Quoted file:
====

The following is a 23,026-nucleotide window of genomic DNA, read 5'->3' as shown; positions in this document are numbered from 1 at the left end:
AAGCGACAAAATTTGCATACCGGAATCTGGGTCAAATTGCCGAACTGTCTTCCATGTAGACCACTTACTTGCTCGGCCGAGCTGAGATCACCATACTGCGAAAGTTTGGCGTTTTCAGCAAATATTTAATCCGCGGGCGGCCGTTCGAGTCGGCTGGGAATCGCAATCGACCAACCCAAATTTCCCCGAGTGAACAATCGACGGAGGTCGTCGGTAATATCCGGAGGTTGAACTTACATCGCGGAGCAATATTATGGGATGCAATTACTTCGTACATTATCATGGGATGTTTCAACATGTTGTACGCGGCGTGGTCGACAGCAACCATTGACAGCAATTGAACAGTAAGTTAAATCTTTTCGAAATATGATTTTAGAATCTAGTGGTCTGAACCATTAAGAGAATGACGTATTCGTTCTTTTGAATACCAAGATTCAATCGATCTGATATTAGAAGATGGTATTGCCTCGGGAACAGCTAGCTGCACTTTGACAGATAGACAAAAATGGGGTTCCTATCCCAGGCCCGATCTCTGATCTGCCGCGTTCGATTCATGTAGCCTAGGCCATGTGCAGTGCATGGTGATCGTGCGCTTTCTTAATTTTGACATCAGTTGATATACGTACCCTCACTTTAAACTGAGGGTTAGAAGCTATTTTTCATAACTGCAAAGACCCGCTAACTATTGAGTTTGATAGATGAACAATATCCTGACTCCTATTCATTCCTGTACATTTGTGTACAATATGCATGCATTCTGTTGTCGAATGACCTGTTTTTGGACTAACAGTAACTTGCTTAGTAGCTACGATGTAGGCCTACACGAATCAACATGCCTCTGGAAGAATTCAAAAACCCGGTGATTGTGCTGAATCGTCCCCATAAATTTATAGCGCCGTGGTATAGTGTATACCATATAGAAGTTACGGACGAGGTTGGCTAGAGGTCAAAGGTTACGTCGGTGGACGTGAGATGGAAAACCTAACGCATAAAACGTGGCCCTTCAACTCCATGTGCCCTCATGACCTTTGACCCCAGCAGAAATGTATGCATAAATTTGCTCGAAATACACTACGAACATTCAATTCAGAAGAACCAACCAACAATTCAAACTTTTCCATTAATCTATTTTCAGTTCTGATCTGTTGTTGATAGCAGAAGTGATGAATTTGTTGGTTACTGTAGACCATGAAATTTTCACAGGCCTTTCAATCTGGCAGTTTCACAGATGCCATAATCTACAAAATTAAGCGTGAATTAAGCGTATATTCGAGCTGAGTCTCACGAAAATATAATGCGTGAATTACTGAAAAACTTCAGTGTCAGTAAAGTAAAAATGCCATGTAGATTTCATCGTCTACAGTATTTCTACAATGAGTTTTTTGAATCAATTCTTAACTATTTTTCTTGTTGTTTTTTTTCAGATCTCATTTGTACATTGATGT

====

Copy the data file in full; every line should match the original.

The following is a 23,026-nucleotide window of genomic DNA, read 5'->3' as shown; positions in this document are numbered from 1 at the left end:
AAGCGACAAAATTTGCATACCGGAATCTGGGTCAAATTGCCGAACTGTCTTCCATGTAGACCACTTACTTGCTCGGCCGAGCTGAGATCACCATACTGCGAAAGTTTGGCGTTTTCAGCAAATATTTAATCCGCGGGCGGCCGTTCGAGTCGGCTGGGAATCGCAATCGACCAACCCAAATTTCCCCGAGTGAACAATCGACGGAGGTCGTCGGTAATATCCGGAGGTTGAACTTACATCGCGGAGCAATATTATGGGATGCAATTACTTCGTACATTATCATGGGATGTTTCAACATGTTGTACGCGGCGTGGTCGACAGCAACCATTGACAGCAATTGAACAGTAAGTTAAATCTTTTCGAAATATGATTTTAGAATCTAGTGGTCTGAACCATTAAGAGAATGACGTATTCGTTCTTTTGAATACCAAGATTCAATCGATCTGATATTAGAAGATGGTATTGCCTCGGGAACAGCTAGCTGCACTTTGACAGATAGACAAAAATGGGGTTCCTATCCCAGGCCCGATCTCTGATCTGCCGCGTTCGATTCATGTAGCCTAGGCCATGTGCAGTGCATGGTGATCGTGCGCTTTCTTAATTTTGACATCAGTTGATATACGTACCCTCACTTTAAACTGAGGGTTAGAAGCTATTTTTCATAACTGCAAAGACCCGCTAACTATTGAGTTTGATAGATGAACAATATCCTGACTCCTATTCATTCCTGTACATTTGTGTACAATATGCATGCATTCTGTTGTCGAATGACCTGTTTTTGGACTAACAGTAACTTGCTTAGTAGCTACGATGTAGGCCTACACGAATCAACATGCCTCTGGAAGAATTCAAAAACCCGGTGATTGTGCTGAATCGTCCCCATAAATTTATAGCGCCGTGGTATAGTGTATACCATATAGAAGTTACGGACGAGGTTGGCTAGAGGTCAAAGGTTACGTCGGTGGACGTGAGATGGAAAACCTAACGCATAAAACGTGGCCCTTCAACTCCATGTGCCCTCATGACCTTTGACCCCAGCAGAAATGTATGCATAAATTTGCTCGAAATACACTACGAACATTCAATTCAGAAGAACCAACCAACAATTCAAACTTTTCCATTAATCTATTTTCAGTTCTGATCTGTTGTTGATAGCAGAAGTGATGAATTTGTTGGTTACTGTAGACCATGAAATTTTCACAGGCCTTTCAATCTGGCAGTTTCACAGATGCCATAATCTACAAAATTAAGCGTGAATTAAGCGTATATTCGAGCTGAGTCTCACGAAAATATAATGCGTGAATTACTGAAAAACTTCAGTGTCAGTAAAGTAAAAATGCCATGTAGATTTCATCGTCTACAGTATTTCTACAATGAGTTTTTTGAATCAATTCTTAACTATTTTTCTTGTTGTTTTTTTTCAGATCTCATTTGTACATTGATGT